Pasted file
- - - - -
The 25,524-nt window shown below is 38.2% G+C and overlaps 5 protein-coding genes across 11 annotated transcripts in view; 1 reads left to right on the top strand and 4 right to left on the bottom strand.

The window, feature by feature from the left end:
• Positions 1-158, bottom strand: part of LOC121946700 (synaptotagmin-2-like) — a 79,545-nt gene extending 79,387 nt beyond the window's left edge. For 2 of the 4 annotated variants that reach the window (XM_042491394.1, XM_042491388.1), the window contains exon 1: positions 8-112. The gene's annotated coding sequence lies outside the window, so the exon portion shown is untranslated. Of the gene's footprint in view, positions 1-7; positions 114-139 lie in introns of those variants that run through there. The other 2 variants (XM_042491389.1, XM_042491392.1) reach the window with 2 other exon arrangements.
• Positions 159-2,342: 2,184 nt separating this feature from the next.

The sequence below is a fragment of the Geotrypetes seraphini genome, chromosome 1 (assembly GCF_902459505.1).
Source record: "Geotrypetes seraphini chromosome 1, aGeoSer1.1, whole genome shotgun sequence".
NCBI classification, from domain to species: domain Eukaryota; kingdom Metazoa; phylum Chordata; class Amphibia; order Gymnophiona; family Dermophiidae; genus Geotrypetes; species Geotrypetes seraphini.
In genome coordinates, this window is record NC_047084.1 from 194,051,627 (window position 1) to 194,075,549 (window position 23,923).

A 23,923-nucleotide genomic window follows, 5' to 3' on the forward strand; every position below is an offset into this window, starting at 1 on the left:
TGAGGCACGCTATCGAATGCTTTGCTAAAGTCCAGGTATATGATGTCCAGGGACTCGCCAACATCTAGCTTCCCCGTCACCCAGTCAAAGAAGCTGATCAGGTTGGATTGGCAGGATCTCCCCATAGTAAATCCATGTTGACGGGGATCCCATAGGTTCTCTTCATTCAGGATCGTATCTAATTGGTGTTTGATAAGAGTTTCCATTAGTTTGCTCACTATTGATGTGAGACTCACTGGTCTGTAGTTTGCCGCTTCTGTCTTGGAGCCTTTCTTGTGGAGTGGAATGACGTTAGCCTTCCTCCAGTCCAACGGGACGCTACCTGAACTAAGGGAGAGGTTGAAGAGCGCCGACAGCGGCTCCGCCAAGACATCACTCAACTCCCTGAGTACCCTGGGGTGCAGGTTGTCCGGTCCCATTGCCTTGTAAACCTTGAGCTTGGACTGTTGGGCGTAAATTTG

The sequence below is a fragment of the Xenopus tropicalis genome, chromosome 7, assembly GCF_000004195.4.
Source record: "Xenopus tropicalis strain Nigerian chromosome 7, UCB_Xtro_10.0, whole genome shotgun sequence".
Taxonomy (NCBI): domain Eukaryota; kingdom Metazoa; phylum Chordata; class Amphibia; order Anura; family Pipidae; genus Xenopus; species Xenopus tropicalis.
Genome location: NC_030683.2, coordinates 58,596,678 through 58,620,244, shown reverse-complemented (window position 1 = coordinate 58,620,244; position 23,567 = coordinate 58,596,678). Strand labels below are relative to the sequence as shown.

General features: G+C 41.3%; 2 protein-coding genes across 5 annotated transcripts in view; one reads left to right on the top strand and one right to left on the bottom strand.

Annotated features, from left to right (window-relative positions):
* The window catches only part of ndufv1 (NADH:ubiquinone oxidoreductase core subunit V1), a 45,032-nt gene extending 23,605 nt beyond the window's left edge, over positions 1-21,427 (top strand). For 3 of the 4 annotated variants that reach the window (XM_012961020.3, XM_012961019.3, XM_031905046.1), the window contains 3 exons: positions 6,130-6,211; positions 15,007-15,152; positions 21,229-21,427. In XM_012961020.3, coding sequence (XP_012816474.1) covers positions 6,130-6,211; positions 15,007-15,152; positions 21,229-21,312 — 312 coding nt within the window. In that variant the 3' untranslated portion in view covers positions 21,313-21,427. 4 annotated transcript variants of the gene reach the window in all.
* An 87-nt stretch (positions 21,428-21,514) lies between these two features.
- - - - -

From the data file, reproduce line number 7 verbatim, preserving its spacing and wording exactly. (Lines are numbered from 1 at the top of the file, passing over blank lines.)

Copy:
NCBI classification, from domain to species: domain Eukaryota; kingdom Metazoa; phylum Chordata; class Amphibia; order Gymnophiona; family Dermophiidae; genus Geotrypetes; species Geotrypetes seraphini.